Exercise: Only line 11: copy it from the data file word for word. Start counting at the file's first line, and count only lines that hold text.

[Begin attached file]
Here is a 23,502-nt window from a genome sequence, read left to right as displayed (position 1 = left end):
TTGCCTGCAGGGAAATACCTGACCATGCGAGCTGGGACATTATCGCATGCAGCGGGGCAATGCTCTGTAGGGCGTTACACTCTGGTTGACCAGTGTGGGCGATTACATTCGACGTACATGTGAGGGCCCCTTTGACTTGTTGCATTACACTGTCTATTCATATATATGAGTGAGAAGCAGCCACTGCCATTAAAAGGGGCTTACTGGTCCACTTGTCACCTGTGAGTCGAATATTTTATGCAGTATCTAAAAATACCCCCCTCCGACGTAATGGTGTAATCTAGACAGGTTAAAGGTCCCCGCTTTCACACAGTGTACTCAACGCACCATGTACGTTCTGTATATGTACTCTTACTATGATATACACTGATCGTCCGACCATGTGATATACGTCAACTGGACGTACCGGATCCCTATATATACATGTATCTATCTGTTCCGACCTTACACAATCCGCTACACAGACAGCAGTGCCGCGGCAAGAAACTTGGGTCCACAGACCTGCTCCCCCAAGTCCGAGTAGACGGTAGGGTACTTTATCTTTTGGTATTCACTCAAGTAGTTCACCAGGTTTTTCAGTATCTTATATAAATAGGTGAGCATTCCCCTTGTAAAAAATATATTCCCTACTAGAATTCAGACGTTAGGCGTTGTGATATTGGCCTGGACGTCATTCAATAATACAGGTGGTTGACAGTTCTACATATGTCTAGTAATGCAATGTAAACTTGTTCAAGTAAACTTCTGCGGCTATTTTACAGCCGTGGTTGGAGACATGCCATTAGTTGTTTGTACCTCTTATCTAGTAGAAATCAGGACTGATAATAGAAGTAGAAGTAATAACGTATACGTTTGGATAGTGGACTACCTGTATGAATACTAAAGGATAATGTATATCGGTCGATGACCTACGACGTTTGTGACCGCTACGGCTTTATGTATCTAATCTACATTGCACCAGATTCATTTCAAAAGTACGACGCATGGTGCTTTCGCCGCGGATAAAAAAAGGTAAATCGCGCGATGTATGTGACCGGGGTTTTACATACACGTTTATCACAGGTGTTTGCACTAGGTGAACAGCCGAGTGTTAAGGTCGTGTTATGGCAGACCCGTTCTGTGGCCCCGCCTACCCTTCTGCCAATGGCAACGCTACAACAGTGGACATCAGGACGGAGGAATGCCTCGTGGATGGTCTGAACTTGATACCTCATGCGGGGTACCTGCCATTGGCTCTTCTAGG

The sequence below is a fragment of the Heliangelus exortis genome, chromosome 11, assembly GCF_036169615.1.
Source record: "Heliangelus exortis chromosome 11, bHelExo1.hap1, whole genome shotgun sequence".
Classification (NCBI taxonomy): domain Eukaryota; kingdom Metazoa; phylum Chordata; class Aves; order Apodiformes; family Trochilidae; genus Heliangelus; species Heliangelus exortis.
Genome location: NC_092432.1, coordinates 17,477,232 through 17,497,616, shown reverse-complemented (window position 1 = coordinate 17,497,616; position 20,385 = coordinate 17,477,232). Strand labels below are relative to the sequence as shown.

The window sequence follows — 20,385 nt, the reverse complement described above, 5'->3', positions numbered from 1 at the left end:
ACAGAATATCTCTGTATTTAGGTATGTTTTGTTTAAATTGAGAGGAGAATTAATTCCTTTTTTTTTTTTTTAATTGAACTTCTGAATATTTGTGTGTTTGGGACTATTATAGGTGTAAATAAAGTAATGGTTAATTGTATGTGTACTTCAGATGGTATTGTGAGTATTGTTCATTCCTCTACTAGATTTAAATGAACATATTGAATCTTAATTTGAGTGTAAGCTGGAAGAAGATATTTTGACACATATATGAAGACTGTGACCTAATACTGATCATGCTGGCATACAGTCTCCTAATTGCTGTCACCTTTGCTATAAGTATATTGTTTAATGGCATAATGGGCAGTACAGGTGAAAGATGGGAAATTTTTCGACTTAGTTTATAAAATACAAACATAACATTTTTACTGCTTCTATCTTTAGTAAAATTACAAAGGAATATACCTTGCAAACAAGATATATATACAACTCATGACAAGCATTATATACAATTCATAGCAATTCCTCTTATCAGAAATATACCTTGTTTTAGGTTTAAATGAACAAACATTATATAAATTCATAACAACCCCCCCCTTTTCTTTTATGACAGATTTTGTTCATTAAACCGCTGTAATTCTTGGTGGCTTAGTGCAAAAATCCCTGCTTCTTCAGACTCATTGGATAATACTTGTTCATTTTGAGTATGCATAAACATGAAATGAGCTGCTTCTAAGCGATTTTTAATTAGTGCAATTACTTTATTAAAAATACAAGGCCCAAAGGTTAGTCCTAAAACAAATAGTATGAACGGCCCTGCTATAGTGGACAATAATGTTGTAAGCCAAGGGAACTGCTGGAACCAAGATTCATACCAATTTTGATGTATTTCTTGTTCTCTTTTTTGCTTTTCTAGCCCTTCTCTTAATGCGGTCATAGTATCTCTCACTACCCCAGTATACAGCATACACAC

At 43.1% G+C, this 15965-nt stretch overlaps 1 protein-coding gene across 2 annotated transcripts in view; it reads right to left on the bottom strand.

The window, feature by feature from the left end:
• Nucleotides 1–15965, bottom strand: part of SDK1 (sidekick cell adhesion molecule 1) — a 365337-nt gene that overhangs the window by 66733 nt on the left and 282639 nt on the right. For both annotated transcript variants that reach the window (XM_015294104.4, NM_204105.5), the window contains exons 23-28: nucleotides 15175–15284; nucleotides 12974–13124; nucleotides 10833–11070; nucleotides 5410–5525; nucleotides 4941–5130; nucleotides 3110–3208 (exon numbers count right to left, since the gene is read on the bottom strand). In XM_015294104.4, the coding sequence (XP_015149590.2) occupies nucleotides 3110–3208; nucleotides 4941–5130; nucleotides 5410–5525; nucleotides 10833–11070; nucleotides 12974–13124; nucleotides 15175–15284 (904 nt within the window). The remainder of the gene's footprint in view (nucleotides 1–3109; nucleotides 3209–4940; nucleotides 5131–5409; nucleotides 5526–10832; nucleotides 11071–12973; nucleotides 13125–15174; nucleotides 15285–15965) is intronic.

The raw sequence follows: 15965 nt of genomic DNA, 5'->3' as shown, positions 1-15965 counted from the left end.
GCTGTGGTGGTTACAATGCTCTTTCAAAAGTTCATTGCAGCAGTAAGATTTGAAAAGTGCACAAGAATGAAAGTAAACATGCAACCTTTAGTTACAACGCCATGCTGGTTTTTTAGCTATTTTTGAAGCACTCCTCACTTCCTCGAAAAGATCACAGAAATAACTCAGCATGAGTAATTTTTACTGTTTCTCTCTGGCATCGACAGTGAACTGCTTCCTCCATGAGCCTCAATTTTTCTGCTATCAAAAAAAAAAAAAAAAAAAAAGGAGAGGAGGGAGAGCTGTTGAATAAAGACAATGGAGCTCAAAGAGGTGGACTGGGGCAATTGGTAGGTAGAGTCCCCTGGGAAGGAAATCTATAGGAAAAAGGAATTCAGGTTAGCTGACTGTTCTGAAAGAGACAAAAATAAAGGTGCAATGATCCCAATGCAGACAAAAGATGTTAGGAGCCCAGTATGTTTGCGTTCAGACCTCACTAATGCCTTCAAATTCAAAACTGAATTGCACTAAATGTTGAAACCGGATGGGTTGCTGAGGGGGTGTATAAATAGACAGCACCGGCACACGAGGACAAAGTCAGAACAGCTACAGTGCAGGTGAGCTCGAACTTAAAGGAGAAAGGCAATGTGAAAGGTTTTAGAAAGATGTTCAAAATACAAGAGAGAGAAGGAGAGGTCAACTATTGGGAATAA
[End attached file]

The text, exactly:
• Nucleotides 1–15965, bottom strand: part of SDK1 (sidekick cell adhesion molecule 1) — a 365337-nt gene that overhangs the window by 66733 nt on the left and 282639 nt on the right. For both annotated transcript variants that reach the window (XM_015294104.4, NM_204105.5), the window contains exons 23-28: nucleotides 15175–15284; nucleotides 12974–13124; nucleotides 10833–11070; nucleotides 5410–5525; nucleotides 4941–5130; nucleotides 3110–3208 (exon numbers count right to left, since the gene is read on the bottom strand). In XM_015294104.4, the coding sequence (XP_015149590.2) occupies nucleotides 3110–3208; nucleotides 4941–5130; nucleotides 5410–5525; nucleotides 10833–11070; nucleotides 12974–13124; nucleotides 15175–15284 (904 nt within the window). The remainder of the gene's footprint in view (nucleotides 1–3109; nucleotides 3209–4940; nucleotides 5131–5409; nucleotides 5526–10832; nucleotides 11071–12973; nucleotides 13125–15174; nucleotides 15285–15965) is intronic.